What makes the event random is not that the probability of it occurring is zero, but that there is not a deterministic cause-and-effect path we can establish between what causes it and the effect occurring.

For radioactive decay, there are causes, related to the weak nuclear force and the W and Z bosons, but they do not lead to a deterministic path we can observe that causes a decay at a specific instant.

If there’s interest I can do a back-of-the-envelope calculation to demonstrate calculating the (non-zero) probability of a radioactive decay event.

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It would naturally involve higher dimensional space, something biologists do not look into or think about often.

No not at all. The table top is not a member of the random space. It is the non-random sub surface upon which randomness occurs.

Quibble: I think that is the first confusion of the OP. @r_speir I think you are trying to say the physical collision of the die onto the tabletop results in practically unpredictable result. “Zero probability” doesn’t really enter into this.

Molecules are bouncing off each other all the time, and this introduces unpredictability in chemical interactions. This a bit like throwing dice on a table, but not just a few dice, hundreds of millions of dice (molecules) all bouncing around**. The motion of molecules in a system of measured as heat, or temperature (and I just know a physicist will jump in to correct me, please do!). More heat, more motion, more molecules bouncing off each other, more randomness.

The “sub-surface” you are referring to seems to be other molecules.

** This was going to be a lead-in to the Law of Large Numbers, but I don’t think we are ready for that yet.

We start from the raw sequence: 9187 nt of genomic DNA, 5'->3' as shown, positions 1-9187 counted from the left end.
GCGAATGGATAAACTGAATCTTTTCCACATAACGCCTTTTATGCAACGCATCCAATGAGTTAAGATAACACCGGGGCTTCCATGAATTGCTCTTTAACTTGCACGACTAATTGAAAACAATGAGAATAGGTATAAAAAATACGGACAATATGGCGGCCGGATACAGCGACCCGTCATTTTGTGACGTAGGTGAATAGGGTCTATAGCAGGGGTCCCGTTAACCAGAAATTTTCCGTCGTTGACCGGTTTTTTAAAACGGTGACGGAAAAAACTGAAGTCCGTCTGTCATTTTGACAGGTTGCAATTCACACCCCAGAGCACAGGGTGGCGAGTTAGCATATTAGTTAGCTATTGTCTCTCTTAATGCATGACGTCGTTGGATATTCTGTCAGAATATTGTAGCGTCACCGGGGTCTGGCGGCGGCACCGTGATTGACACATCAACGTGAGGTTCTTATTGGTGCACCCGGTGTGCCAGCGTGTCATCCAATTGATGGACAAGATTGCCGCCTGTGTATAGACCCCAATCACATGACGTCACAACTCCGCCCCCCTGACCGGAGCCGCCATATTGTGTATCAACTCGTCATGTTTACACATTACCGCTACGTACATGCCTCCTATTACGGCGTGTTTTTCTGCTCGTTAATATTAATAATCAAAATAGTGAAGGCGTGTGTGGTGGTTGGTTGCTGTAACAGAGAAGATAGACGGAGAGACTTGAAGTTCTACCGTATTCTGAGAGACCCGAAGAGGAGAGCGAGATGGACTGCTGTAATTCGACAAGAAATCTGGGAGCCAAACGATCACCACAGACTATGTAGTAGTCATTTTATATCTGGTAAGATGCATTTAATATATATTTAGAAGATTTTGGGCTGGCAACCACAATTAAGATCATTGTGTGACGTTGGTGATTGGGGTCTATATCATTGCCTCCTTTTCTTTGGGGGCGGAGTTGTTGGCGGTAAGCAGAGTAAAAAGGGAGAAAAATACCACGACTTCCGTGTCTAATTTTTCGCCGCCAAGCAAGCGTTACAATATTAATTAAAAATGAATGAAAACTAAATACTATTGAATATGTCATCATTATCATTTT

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No. We do not even understand what zero probability is or what it would look like. What I am simply asserting is that when you see random events, you are seeing the after effects of a subspace that always exists, and one that if it did not exist, then neither would random exist.

That definitely misses the mark. Maybe you trying to make this too complex. What probability says does not exist in the random space - namely, the zeroth probability - is what may in fact give rise to the random space itself. Without the subspace of the zeroth probability, there would be no random at all.

This seems to me to simply be smuggling in a ‘supernatural’ layer when the phenomena do not require one to be fully explained.

If you want to get really semantic, the table top is also experiencing randomness from quantum mechanics. There’s a tiny chance it may exhibit wave properties, and there’s a tiny chance that the dice pass through the table from tunneling.

I’ll add my voice to the ‘this is nonsense’ column.

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This is nonsense.

When we observe random events, we do rely on the standards that we follow when making observations. But standards are not a subspace, and do not depend on “zeroth probability”.

Yes, you can throw out the standards. But then you throw out all observations.

Alternatively, you could claim that standards are arbitrary, and that random is an artifact of our choice of standards. That still doesn’t give you the “has a direction” part of your claim. And I’ll note that almost everyone at PS already agrees that observing something as apparently random does not necessarily imply that it is ontologically random.